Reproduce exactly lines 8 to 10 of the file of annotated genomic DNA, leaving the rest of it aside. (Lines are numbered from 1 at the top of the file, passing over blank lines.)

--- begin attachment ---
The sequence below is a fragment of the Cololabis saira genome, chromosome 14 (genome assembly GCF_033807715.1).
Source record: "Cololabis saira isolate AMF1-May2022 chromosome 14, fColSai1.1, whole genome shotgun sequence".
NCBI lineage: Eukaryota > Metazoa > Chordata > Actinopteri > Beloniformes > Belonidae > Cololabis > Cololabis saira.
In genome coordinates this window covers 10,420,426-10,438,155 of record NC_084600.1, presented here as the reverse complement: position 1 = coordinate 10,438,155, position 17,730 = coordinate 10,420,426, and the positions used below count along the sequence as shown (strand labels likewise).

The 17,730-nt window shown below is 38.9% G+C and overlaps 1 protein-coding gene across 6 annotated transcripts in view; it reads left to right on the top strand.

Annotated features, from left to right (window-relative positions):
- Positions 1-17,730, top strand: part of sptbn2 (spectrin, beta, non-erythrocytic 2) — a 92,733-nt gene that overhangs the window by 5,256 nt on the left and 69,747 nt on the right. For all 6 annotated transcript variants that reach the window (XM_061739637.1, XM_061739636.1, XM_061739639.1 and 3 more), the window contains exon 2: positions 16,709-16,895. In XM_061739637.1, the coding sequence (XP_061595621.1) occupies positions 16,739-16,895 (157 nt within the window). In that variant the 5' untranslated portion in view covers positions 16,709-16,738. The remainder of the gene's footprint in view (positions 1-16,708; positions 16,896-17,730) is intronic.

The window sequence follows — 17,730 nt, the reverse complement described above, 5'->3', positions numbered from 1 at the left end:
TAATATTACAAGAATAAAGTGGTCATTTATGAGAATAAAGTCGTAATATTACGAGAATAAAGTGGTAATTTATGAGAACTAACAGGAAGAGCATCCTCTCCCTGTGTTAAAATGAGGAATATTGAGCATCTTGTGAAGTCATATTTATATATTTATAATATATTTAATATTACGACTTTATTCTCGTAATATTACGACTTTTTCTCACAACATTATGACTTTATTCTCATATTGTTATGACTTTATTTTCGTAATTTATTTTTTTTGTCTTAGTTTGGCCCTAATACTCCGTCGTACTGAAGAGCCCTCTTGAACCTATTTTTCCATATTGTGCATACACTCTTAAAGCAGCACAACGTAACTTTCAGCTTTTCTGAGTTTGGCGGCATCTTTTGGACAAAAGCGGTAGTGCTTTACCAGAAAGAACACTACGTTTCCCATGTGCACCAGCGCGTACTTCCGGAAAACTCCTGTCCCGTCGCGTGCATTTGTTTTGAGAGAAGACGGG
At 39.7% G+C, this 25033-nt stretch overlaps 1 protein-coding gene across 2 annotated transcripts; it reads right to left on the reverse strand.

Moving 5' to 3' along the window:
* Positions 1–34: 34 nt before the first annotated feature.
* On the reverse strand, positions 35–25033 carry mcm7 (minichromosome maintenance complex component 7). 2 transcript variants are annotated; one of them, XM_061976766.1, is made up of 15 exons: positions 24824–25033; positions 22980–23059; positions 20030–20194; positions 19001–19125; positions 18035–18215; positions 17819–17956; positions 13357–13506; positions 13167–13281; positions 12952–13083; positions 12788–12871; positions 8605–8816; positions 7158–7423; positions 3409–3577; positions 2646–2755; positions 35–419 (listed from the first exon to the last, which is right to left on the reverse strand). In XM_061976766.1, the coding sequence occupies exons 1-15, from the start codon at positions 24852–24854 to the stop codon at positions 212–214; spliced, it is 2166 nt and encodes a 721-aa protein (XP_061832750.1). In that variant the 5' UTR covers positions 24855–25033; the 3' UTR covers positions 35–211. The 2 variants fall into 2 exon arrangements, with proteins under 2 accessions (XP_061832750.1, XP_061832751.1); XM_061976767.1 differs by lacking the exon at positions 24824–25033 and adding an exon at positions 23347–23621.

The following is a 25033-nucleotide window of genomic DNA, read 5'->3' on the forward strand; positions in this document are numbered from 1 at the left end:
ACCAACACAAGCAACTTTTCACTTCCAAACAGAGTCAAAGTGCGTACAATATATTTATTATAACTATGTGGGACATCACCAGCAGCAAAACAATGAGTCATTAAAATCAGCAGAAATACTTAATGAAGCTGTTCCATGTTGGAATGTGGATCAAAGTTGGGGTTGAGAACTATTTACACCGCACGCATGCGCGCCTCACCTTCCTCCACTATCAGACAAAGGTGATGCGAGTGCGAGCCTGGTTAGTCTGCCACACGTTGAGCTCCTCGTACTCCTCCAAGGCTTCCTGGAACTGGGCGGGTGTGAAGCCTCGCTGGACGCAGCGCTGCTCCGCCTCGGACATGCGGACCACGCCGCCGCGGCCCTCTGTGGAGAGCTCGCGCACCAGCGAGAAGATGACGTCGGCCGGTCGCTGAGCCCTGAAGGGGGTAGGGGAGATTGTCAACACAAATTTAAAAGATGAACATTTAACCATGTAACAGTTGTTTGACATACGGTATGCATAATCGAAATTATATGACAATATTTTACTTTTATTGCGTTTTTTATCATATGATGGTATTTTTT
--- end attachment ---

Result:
The window sequence follows — 17,730 nt, the reverse complement described above, 5'->3', positions numbered from 1 at the left end:
TAATATTACAAGAATAAAGTGGTCATTTATGAGAATAAAGTCGTAATATTACGAGAATAAAGTGGTAATTTATGAGAACTAACAGGAAGAGCATCCTCTCCCTGTGTTAAAATGAGGAATATTGAGCATCTTGTGAAGTCATATTTATATATTTATAATATATTTAATATTACGACTTTATTCTCGTAATATTACGACTTTTTCTCACAACATTATGACTTTATTCTCATATTGTTATGACTTTATTTTCGTAATTTATTTTTTTTGTCTTAGTTTGGCCCTAATACTCCGTCGTACTGAAGAGCCCTCTTGAACCTATTTTTCCATATTGTGCATACACTCTTAAAGCAGCACAACGTAACTTTCAGCTTTTCTGAGTTTGGCGGCATCTTTTGGACAAAAGCGGTAGTGCTTTACCAGAAAGAACACTACGTTTCCCATGTGCACCAGCGCGTACTTCCGGAAAACTCCTGTCCCGTCGCGTGCATTTGTTTTGAGAGAAGACGGG
At 39.7% G+C, this 25033-nt stretch overlaps 1 protein-coding gene across 2 annotated transcripts; it reads right to left on the reverse strand.